SharePoint and OneDrive: the TwoDrive document dilemma

Microsoft has made some valiant efforts to keep your documents synchronized (Microsoft Sync, anyone?), so it is nice to see their laser focus on OneDrive. Unfortunately, if you have adopted SharePoint, you run into the TwoDrive dilemma. In this article, I will attempt to shed some light on best practices for deciding when and where to share your documents.

Note: When I refer to OneDrive, I am talking about OneDrive for Business, not the personal variant.

What is OneDrive?


OneDrive is Microsoft’s answer to Dropbox, Box, Google Drive, and, well, you get the idea. As with all of these products, you are allocated a certain amount of space online, and you can upload nearly any type of document. Depending on the plan, OneDrive storage starts at 1TB and moves up to 5TB.

As you can imagine, OneDrive adds some nice features to entice the IT crowd. Aside from the standard apps available for most operating systems, users can enjoy the benefits of Microsoft Office integration, information-rights management, data-loss prevention, and more.

What is SharePoint?


It is hard to nail down what SharePoint is and is not, but most organizations use it as the face of their corporate intranet and to create team collaboration sites.

If you have an important project, you can very quickly create a team site to maintain documents, project plans, shared calendars, and even meeting notes. If you run an HR department, you can create a website that provides new-hire orientation documentation, corporate training, and much more.

The dilemma

Back when networks started popping up in corporate environments, a big selling point was the ability to create shared drives where people can create a folder on the network and add files. Typically, users would have a personal folder where documents were visible only to them (and perhaps their evil overlords). Users could work with IT to create folders for specific departments or project teams.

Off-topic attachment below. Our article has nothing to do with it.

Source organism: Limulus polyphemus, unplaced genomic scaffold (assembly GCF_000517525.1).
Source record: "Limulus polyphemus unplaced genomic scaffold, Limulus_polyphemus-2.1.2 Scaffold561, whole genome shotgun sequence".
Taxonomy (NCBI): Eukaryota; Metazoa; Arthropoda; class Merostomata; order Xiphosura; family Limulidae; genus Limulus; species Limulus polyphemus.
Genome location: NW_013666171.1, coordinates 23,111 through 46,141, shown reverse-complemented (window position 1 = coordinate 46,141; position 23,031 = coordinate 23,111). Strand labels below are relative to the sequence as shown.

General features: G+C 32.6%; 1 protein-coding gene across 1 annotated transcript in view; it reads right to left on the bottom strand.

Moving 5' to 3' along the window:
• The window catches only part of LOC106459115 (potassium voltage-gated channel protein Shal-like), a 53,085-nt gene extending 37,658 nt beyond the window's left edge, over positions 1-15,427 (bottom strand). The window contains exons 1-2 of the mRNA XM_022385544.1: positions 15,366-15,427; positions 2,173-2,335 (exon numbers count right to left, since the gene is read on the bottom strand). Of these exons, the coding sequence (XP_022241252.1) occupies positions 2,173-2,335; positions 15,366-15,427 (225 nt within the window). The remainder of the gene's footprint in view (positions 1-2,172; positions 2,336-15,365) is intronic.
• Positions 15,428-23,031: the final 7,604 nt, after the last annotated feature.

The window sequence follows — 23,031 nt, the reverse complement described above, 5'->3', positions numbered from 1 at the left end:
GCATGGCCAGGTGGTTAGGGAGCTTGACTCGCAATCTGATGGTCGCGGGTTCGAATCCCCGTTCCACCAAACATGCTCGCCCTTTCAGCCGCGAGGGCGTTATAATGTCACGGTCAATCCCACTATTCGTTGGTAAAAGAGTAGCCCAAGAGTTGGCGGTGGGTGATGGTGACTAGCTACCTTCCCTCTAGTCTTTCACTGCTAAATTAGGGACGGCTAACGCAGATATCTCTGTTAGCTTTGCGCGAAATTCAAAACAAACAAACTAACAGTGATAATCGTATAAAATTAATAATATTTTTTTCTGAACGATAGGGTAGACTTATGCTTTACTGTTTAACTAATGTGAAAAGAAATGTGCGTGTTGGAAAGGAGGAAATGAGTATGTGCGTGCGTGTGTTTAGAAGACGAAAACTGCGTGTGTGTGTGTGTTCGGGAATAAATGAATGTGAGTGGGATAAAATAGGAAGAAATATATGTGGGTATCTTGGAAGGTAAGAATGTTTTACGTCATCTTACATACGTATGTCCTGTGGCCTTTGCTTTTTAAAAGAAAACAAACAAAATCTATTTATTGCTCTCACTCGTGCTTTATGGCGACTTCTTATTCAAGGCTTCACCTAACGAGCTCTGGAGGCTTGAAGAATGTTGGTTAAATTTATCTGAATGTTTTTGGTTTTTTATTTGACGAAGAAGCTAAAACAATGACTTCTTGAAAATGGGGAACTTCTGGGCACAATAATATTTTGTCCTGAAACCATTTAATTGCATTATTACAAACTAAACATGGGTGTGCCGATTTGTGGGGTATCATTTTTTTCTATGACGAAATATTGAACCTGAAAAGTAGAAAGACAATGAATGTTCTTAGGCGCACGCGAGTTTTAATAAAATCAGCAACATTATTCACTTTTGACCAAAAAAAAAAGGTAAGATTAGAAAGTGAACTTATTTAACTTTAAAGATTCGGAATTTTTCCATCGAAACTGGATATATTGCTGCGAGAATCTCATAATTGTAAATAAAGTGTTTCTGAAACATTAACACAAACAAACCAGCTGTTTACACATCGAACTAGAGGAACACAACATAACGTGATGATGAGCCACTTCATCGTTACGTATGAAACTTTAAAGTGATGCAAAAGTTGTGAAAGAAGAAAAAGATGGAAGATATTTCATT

These shared drives were — and frankly, still are — so popular because they are so easy to use. You simply open File Explorer, click a drive letter, and all the files you need are accessible.

Shared drives are not without their problems. First, you had to be on the network to use the files. Second, you never knew if the document you were looking at was the latest or some out-of-date version. Finally, everyone would just keep adding new version numbers to the document, so it became a nuisance trying to find the right one (and don’t get me started on how filenames get sorted without a double-digit number at the end).

Like The Little Engine that Could, Microsoft has released plenty of products in an attempt to unify your files in one place (Groove Networks, anyone?). Unfortunately, the problem persists with SharePoint and OneDrive even today.

Comparison time

As you can see in the following chart, OneDrive is a tool for you to store all your personal files and use them across all your devices. SharePoint’s focus is to provide you with a location to share important files with people within your organization.

OneDrive and SharePoint comparison chart.
OneDrive and SharePoint comparison chart. Click to enlarge.

When to use OneDrive

If you always want access to a file, even if you are not on a network, then OneDrive addresses that requirement. Since you have at least 1TB of storage, it would not be a stretch to say most people could just sync their entire My Documents folder.